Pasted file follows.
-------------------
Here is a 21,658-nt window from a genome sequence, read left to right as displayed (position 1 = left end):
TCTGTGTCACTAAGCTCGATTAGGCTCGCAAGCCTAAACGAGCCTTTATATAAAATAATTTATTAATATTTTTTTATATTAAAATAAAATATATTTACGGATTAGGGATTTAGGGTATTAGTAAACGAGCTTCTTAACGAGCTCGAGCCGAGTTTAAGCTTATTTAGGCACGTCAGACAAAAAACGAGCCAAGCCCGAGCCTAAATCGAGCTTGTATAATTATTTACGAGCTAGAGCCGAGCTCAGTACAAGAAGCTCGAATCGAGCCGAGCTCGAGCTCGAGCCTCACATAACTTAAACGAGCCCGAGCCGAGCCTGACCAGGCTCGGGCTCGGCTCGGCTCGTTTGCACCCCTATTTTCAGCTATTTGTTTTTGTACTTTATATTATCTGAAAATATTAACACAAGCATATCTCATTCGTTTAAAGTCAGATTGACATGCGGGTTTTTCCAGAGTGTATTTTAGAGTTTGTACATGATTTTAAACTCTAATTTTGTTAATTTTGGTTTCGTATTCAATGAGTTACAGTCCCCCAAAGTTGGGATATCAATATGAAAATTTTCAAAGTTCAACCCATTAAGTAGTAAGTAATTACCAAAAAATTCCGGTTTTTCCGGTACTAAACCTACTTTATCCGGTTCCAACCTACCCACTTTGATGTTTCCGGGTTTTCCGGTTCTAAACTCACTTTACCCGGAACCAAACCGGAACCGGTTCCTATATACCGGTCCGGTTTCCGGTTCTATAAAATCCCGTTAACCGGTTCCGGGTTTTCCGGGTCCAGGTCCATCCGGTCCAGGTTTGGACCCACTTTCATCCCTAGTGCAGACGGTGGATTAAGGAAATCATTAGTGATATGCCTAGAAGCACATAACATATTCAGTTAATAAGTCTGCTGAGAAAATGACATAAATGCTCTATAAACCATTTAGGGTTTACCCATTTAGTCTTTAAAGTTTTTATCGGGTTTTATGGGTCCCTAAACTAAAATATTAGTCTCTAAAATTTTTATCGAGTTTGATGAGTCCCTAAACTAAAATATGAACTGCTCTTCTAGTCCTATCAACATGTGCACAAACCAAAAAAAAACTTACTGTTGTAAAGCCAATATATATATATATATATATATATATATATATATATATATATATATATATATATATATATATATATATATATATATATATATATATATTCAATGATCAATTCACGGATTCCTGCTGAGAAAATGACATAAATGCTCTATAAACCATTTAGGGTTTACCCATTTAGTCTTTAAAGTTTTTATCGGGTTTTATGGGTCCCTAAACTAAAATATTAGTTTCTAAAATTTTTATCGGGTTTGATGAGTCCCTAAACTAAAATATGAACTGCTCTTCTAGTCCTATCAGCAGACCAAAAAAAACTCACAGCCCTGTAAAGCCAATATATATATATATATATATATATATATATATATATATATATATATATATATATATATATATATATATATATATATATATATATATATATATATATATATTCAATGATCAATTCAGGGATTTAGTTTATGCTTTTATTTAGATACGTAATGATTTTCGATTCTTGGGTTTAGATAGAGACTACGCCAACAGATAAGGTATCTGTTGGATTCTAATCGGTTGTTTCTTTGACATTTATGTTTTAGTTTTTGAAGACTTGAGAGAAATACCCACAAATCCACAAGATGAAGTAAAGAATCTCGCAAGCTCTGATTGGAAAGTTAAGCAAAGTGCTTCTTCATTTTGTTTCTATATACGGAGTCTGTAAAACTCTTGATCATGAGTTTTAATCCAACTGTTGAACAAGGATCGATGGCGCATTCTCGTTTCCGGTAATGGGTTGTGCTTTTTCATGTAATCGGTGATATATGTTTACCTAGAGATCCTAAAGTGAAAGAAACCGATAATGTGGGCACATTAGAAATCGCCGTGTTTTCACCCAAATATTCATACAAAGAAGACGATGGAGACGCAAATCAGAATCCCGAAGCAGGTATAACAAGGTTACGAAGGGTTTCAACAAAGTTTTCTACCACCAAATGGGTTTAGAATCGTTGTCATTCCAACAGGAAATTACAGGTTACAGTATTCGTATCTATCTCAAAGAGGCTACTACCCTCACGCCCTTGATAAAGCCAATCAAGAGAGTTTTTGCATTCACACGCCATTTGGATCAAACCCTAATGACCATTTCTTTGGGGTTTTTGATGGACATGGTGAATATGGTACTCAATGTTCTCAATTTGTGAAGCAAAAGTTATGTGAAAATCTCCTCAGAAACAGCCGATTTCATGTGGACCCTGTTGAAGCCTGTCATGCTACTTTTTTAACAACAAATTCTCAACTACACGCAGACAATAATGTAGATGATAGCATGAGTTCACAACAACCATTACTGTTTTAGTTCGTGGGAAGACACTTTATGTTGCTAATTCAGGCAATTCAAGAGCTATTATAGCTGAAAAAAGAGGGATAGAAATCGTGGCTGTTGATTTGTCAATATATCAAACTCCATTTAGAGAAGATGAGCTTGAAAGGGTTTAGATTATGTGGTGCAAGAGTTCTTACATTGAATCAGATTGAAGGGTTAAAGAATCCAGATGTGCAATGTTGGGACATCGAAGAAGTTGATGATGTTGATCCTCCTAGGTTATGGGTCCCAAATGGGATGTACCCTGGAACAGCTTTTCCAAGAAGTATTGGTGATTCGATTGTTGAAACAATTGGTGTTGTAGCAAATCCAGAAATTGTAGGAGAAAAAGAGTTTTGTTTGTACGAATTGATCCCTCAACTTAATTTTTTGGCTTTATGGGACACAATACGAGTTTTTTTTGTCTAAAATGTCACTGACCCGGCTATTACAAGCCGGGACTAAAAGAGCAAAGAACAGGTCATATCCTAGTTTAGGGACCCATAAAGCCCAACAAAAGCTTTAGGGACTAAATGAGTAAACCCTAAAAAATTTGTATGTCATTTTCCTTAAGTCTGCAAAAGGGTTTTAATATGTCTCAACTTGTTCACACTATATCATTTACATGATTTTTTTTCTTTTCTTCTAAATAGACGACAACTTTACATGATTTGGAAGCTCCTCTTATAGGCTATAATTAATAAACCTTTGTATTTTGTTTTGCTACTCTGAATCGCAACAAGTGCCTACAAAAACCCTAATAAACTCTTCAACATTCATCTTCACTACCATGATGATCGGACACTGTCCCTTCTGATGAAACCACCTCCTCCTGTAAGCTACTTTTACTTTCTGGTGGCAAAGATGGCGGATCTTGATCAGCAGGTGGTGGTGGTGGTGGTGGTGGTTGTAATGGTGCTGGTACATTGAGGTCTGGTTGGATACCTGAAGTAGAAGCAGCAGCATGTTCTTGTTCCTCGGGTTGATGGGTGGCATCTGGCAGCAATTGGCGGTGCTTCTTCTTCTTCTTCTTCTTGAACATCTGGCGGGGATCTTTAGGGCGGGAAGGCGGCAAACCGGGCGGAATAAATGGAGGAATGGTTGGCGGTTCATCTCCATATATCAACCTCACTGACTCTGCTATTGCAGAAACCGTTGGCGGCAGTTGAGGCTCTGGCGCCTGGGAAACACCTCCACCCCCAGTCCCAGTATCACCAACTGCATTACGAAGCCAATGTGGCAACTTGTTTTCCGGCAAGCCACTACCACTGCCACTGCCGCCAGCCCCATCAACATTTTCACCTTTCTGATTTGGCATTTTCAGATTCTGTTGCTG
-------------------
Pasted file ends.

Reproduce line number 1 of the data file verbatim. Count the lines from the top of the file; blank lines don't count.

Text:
Here is a 21,658-nt window from a genome sequence, read left to right as displayed (position 1 = left end):